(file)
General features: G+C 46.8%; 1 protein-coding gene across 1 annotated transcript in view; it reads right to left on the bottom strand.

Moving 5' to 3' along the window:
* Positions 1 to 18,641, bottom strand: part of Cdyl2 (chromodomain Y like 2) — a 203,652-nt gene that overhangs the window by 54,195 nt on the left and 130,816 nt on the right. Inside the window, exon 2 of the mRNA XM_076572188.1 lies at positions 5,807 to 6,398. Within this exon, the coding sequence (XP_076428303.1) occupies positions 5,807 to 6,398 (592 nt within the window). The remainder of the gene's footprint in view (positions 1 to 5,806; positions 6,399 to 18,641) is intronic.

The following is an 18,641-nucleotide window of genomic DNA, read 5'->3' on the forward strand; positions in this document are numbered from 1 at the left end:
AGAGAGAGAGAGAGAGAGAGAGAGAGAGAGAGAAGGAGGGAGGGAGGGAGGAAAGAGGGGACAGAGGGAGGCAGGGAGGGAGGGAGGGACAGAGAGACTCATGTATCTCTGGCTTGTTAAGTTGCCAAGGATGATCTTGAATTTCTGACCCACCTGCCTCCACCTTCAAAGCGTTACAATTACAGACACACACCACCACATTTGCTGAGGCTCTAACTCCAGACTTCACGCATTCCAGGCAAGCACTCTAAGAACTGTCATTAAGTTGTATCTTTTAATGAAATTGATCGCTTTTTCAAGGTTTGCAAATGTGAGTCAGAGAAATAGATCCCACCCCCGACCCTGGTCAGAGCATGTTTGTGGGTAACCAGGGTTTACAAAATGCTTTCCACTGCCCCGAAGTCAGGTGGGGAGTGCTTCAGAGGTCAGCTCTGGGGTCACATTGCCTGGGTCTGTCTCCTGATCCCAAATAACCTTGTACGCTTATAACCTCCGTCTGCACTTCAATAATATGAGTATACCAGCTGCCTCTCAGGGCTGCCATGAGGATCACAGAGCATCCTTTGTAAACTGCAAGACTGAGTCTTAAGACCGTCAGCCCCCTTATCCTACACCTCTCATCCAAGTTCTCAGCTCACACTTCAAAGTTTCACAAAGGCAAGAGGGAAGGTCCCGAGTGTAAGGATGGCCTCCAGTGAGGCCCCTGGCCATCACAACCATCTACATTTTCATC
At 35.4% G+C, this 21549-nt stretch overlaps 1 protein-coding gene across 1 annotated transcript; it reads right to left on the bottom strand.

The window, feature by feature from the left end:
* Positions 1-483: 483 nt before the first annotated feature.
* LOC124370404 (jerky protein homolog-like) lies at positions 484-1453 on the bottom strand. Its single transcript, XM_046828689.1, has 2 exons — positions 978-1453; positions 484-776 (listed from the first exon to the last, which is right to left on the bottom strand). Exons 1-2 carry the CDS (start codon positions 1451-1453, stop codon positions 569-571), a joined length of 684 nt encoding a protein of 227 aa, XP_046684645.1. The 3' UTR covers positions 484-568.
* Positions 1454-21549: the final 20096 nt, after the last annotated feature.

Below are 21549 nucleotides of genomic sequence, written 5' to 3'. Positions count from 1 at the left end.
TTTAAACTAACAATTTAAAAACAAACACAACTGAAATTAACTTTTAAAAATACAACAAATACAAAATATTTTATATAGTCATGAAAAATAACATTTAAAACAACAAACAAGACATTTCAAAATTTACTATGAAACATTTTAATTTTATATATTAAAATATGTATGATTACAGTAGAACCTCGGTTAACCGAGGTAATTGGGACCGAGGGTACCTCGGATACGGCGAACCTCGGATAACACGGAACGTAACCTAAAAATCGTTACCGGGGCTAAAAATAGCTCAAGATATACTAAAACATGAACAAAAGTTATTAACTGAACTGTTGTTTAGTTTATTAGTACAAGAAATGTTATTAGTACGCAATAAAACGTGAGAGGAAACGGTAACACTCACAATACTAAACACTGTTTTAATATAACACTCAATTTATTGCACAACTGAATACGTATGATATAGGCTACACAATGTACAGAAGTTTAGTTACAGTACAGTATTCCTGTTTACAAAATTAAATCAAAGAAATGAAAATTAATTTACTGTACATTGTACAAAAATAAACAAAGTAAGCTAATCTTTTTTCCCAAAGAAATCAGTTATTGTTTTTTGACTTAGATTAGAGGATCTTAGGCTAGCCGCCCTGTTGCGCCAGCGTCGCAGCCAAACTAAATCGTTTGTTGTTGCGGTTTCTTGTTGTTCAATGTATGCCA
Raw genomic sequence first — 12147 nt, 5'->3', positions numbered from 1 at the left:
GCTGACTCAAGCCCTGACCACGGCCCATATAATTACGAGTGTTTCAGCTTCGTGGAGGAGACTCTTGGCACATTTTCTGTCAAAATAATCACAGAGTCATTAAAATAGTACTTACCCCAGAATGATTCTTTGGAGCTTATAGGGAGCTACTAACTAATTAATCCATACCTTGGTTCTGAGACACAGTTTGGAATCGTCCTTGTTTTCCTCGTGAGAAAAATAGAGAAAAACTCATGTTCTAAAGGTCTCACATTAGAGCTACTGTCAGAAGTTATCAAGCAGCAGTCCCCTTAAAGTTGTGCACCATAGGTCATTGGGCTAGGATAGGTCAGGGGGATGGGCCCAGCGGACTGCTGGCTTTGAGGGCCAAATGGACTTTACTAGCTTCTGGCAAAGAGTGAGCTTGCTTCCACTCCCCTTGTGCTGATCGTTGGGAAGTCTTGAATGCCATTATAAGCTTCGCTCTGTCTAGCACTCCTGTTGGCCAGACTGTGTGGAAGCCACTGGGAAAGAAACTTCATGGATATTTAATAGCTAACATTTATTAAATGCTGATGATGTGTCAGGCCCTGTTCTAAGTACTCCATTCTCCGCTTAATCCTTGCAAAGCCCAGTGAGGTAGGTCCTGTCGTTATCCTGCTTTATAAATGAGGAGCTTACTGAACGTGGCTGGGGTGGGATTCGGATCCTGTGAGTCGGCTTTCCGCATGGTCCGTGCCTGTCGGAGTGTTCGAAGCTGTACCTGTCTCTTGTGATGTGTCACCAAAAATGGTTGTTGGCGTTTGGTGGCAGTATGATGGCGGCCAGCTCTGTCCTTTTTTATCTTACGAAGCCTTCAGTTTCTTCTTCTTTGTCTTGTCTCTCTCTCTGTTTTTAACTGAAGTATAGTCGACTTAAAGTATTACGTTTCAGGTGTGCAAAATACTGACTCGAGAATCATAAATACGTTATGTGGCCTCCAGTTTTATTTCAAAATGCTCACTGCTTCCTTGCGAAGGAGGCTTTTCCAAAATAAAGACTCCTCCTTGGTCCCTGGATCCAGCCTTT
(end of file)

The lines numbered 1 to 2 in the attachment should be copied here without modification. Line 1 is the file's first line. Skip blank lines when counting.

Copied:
General features: G+C 46.8%; 1 protein-coding gene across 1 annotated transcript in view; it reads right to left on the bottom strand.

Moving 5' to 3' along the window: